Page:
Interaction between species is greater towards the tropics, lowlands
Researchers from the University of British Columbia conducted one of the largest field experiments to investigate the Darwinian theory that species located in the tropics and lower elevations interact more with other species than anywhere else in the world. And, as stated in Science Advances, the team ultimately proved the theory true.
“Theory predicts that interactions among species — like predation and competition — will be strongest in the warm, productive, biodiverse ecosystems of the tropics and at low elevations,” said lead author Anna Hargreaves, formerly of the UBC Biodiversity Research Centre and currently a professor at McGill University.
“For example,” she continued, “the spectacular diversity of tropical trees is thought to result partly from stronger interactions between plants and the animals that prey on their seeds, which shapes how and where plants grow and adapt.”
To test this theory, the international team of researchers left seeds outside for 24 hours to see how many would be consumed by animals. They dropped a total of seven thousand seed beds across 70 sites from Alaska to the Equator.
After several go-throughs of the same experiment, the team found that seed consumption/predation increased 2.6% for every 10 degrees latitude toward the Equator. Furthermore, seed consumption increased 0.4% for every 100-meter decline in elevation.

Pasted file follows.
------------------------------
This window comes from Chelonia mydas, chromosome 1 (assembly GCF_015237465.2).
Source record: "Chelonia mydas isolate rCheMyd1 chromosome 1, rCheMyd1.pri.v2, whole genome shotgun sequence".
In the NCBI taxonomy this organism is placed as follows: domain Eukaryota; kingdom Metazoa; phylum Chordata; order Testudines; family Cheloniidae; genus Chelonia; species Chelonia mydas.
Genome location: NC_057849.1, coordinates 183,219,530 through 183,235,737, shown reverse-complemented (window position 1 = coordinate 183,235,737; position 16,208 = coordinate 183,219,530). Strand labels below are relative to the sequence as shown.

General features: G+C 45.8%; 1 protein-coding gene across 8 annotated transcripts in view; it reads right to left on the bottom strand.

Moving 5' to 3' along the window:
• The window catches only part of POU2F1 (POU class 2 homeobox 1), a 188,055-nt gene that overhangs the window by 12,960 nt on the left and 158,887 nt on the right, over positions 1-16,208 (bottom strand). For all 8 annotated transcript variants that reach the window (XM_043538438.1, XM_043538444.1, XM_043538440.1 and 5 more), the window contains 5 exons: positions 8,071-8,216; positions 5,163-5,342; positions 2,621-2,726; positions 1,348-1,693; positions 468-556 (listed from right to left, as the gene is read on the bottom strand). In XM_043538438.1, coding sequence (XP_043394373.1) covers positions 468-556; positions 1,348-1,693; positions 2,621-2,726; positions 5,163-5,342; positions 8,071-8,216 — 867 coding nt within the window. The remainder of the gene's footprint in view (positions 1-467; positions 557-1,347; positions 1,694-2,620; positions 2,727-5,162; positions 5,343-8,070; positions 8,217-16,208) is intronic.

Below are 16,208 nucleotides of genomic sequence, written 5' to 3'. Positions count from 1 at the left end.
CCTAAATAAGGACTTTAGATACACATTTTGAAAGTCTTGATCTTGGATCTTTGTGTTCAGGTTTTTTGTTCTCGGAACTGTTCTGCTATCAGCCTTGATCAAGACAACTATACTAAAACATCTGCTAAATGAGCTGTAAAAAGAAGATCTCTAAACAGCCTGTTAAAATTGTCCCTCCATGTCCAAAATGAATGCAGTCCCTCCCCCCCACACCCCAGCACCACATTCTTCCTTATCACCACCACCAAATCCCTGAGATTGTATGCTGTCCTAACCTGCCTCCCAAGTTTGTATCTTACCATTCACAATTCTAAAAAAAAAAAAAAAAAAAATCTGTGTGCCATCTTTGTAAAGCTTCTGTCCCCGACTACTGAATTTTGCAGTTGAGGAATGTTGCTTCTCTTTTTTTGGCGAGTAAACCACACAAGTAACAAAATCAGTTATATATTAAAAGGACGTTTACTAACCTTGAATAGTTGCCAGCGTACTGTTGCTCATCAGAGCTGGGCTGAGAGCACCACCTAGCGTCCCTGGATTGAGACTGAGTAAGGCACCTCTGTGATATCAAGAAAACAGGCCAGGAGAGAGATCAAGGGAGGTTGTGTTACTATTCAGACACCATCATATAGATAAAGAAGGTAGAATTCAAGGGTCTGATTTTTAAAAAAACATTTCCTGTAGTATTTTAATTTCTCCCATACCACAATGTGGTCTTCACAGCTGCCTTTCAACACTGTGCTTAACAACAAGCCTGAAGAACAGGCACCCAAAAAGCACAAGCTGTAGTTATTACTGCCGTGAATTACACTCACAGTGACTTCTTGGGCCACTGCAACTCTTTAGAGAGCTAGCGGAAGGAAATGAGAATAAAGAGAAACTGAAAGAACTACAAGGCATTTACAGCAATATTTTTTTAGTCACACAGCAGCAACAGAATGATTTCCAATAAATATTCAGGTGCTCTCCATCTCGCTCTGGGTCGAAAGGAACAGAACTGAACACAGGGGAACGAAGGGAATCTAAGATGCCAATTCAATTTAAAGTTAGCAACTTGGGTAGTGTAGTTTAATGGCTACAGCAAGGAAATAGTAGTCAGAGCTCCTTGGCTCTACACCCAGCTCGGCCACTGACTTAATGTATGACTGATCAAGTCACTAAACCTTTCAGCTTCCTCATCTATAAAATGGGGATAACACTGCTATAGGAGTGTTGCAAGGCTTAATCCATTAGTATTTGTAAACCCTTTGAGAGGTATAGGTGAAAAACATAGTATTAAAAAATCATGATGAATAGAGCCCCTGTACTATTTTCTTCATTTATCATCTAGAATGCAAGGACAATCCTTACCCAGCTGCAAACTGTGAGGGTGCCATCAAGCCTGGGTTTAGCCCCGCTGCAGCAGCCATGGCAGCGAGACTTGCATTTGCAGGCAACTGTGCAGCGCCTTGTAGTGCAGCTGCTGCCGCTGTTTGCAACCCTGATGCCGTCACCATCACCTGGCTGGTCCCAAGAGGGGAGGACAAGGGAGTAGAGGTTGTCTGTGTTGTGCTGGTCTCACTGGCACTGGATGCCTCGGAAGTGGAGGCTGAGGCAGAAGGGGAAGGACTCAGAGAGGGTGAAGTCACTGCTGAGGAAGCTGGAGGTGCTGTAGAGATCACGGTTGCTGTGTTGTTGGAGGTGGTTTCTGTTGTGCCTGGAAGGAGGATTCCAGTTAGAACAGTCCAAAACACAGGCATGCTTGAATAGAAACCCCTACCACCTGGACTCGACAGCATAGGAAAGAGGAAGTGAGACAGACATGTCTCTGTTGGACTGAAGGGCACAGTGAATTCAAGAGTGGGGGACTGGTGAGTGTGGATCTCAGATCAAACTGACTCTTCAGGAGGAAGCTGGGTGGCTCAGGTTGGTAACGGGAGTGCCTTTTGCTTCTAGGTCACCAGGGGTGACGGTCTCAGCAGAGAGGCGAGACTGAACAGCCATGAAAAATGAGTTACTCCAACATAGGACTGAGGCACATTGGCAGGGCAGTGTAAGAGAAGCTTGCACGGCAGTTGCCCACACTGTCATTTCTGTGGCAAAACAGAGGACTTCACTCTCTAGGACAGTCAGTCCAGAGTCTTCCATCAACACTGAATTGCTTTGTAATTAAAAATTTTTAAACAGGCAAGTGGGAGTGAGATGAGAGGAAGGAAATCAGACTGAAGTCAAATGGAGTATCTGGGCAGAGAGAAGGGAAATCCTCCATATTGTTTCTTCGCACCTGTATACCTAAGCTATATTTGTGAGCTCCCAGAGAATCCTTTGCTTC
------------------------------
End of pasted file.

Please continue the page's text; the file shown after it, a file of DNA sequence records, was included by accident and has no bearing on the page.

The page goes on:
Overall, seed predation increased 17% between Alaska and the Equator and 17% from 4,000 meters above sea level to sea level.
“These interactions form the basis of how ecosystems function and the direct benefits of those ecosystems to human society,” said team member Santiago David, a PhD student at UBC. “Understanding global patterns in key interactions between species, such as seed predation, is essential when we think about managing or restoring the ecosystems, especially in the face of climate change.”
Researchers also found that this large-scale pattern is being driven by the smallest of animals — mainly insects and invertebrates.
Compared to a similar study that found that attack rates of clay model caterpillars increased in lower latitudes, Hargreaves noted that “invertebrates [appear to] play an outsized role in the community dynamics and evolution of tropical and lowland ecosystems.And yet we know relatively little about invertebrates, for example, how climate change is affecting their populations.”
The team will now use fake caterpillars alongside seeds to see if this theory remains true for other forms of predation.